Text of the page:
But don't take it from me. The Election Infrastructure Government Coordinating Council and the Election Infrastructure Sector Coordinating Executive Committee said in their joint statement, ‘This November 3rd election was the most secure in American history.’ ‘There is no evidence that any voting system deleted or lost votes, changed votes or was in any way compromised.’ They went on to say, ‘While we know there are many unfounded claims and opportunities for misinformation, in the process of our elections, we can assure you that we have the utmost confidence in the security and integrity of our elections, and you should too.’
The Republicans shamefully, pretending otherwise, are doing serious damage to our American democracy, here, and as viewed throughout the world. They're making it even harder to address the massive health and economic crises facing America right now. The longer the Republicans keep up the charade, the further out of control the COVID crisis will spiral and more endangered Americans will be. I urge our Republicans to accept the facts, acknowledge the crisis and immediately come to the table to work on COVID relief.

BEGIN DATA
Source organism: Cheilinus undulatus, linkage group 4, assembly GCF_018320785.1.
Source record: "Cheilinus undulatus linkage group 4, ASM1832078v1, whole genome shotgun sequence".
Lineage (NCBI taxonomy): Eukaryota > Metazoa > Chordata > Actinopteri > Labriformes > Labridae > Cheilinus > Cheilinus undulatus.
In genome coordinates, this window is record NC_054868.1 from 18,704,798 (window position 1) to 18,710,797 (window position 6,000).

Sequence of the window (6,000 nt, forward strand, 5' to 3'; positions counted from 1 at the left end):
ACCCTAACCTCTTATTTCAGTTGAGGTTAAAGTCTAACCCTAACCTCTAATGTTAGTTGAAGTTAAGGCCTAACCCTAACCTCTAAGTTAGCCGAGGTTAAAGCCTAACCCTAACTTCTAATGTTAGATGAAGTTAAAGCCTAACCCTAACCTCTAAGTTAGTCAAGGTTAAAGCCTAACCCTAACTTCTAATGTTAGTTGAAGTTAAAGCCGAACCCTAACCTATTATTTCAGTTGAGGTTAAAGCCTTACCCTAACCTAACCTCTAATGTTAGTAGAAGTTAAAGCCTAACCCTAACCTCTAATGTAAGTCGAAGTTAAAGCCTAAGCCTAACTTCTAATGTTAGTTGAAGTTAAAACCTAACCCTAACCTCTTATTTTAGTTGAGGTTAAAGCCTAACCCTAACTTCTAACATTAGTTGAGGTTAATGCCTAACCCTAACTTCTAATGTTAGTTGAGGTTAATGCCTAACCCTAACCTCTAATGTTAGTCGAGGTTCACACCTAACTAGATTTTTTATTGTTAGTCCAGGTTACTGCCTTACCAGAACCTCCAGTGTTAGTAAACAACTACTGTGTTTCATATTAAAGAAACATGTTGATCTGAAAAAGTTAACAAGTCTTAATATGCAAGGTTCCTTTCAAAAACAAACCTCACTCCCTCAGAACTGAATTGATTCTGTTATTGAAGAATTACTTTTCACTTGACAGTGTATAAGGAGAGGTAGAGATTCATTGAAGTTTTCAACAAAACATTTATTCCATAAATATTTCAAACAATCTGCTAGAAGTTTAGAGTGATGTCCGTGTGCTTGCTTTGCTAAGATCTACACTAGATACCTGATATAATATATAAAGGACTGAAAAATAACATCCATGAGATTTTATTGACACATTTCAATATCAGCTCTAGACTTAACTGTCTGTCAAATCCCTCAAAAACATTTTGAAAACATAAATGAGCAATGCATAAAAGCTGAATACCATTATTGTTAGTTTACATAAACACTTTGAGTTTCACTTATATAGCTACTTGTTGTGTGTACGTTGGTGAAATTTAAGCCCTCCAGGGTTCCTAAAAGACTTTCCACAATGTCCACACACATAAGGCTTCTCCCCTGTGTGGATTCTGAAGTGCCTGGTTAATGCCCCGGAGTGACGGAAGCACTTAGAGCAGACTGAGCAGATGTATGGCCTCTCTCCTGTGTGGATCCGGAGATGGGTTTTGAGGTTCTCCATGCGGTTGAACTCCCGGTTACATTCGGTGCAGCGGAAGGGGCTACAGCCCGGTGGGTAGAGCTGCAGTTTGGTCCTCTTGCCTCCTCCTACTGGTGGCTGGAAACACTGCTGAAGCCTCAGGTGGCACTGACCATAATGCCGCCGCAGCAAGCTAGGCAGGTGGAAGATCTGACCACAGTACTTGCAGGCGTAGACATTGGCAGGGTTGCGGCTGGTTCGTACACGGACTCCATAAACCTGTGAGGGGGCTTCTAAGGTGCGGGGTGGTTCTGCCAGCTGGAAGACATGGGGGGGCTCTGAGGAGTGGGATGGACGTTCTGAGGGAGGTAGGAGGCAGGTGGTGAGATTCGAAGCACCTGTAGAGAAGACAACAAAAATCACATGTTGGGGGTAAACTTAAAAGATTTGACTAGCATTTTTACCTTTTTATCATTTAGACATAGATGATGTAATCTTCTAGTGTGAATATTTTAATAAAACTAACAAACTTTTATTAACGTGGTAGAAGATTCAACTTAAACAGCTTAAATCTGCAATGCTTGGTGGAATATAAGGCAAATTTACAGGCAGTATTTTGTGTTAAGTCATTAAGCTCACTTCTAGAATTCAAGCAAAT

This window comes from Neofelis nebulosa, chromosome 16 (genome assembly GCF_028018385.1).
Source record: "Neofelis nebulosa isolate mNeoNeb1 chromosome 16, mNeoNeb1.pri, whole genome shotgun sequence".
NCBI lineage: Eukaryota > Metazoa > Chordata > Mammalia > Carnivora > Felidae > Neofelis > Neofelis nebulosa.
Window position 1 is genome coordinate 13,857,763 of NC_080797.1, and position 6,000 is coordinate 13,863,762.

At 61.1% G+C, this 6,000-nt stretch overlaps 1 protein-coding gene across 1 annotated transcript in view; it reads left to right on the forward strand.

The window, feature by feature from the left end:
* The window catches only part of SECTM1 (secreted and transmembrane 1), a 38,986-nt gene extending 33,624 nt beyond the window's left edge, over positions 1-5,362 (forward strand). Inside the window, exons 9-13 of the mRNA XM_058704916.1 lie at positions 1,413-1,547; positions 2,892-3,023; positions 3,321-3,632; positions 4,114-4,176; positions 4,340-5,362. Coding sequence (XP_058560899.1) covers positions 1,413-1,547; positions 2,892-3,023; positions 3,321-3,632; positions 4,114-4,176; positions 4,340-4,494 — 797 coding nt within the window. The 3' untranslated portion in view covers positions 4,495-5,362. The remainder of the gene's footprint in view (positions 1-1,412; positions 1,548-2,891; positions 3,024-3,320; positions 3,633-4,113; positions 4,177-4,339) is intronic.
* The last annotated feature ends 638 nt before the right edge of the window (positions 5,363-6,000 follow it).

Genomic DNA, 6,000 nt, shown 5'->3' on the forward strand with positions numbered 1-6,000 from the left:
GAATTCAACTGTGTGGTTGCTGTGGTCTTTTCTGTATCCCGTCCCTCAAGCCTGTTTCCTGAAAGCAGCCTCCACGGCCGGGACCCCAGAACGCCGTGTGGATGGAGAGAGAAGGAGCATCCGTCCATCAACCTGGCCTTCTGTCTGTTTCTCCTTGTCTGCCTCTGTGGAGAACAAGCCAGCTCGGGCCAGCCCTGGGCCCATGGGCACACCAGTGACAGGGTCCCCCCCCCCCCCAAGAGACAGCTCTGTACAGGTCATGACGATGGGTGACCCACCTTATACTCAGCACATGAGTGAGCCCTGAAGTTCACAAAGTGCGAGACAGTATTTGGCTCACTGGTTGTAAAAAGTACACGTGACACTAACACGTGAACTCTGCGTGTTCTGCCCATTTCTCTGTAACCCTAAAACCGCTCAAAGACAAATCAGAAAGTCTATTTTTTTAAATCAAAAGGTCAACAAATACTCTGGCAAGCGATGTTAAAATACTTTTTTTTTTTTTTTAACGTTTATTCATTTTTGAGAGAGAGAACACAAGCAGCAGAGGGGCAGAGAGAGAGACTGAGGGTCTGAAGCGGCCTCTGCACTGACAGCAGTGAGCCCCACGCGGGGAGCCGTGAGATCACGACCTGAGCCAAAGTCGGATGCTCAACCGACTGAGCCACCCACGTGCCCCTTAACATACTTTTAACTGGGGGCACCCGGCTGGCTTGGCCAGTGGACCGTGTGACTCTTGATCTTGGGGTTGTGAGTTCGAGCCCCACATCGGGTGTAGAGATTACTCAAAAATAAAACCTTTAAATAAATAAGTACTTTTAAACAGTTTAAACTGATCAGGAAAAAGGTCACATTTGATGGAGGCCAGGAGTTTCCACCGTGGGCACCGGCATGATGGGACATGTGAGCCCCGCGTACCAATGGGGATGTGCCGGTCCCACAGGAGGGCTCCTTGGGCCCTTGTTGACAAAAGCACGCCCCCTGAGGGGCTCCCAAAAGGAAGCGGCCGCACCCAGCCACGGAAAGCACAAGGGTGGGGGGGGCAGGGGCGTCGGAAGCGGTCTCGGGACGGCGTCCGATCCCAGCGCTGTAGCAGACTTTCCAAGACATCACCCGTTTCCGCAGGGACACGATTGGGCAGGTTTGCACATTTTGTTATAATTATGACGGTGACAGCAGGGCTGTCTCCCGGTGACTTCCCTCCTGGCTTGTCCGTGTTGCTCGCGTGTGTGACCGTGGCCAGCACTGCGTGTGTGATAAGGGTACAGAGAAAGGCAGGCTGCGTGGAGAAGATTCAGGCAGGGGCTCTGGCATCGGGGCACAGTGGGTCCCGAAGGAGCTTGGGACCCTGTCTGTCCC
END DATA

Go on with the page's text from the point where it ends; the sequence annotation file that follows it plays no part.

Again, this takes place at a time when there's a vaccine on the horizon, giving people hope. But that should also give them encouragement to listen to science on the way to the vaccine, testing, tracing, treatment, mask wearing, isolation, separation, sanitation, all of those things, because the sooner we do that, and the sooner we have a vaccine, the sooner we crush the virus. I hope it would be an incentive for people to follow science all the way to the vaccine.